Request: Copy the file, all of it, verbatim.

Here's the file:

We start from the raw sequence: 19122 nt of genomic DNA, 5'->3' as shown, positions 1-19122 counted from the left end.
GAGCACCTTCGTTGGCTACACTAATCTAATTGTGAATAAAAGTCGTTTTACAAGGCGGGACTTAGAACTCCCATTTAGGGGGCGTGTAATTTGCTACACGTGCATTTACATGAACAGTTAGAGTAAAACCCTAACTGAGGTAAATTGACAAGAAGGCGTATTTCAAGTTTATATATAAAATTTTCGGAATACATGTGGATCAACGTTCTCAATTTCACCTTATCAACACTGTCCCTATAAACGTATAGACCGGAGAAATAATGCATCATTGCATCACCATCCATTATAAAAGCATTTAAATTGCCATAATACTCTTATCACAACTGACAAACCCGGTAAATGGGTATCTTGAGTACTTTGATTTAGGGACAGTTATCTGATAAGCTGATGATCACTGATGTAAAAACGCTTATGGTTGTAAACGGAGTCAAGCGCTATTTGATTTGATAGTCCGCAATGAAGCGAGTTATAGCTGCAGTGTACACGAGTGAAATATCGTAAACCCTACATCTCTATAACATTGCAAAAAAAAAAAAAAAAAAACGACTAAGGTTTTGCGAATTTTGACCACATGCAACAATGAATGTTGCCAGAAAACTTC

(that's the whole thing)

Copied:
We start from the raw sequence: 19122 nt of genomic DNA, 5'->3' as shown, positions 1-19122 counted from the left end.
GAGCACCTTCGTTGGCTACACTAATCTAATTGTGAATAAAAGTCGTTTTACAAGGCGGGACTTAGAACTCCCATTTAGGGGGCGTGTAATTTGCTACACGTGCATTTACATGAACAGTTAGAGTAAAACCCTAACTGAGGTAAATTGACAAGAAGGCGTATTTCAAGTTTATATATAAAATTTTCGGAATACATGTGGATCAACGTTCTCAATTTCACCTTATCAACACTGTCCCTATAAACGTATAGACCGGAGAAATAATGCATCATTGCATCACCATCCATTATAAAAGCATTTAAATTGCCATAATACTCTTATCACAACTGACAAACCCGGTAAATGGGTATCTTGAGTACTTTGATTTAGGGACAGTTATCTGATAAGCTGATGATCACTGATGTAAAAACGCTTATGGTTGTAAACGGAGTCAAGCGCTATTTGATTTGATAGTCCGCAATGAAGCGAGTTATAGCTGCAGTGTACACGAGTGAAATATCGTAAACCCTACATCTCTATAACATTGCAAAAAAAAAAAAAAAAAAACGACTAAGGTTTTGCGAATTTTGACCACATGCAACAATGAATGTTGCCAGAAAACTTC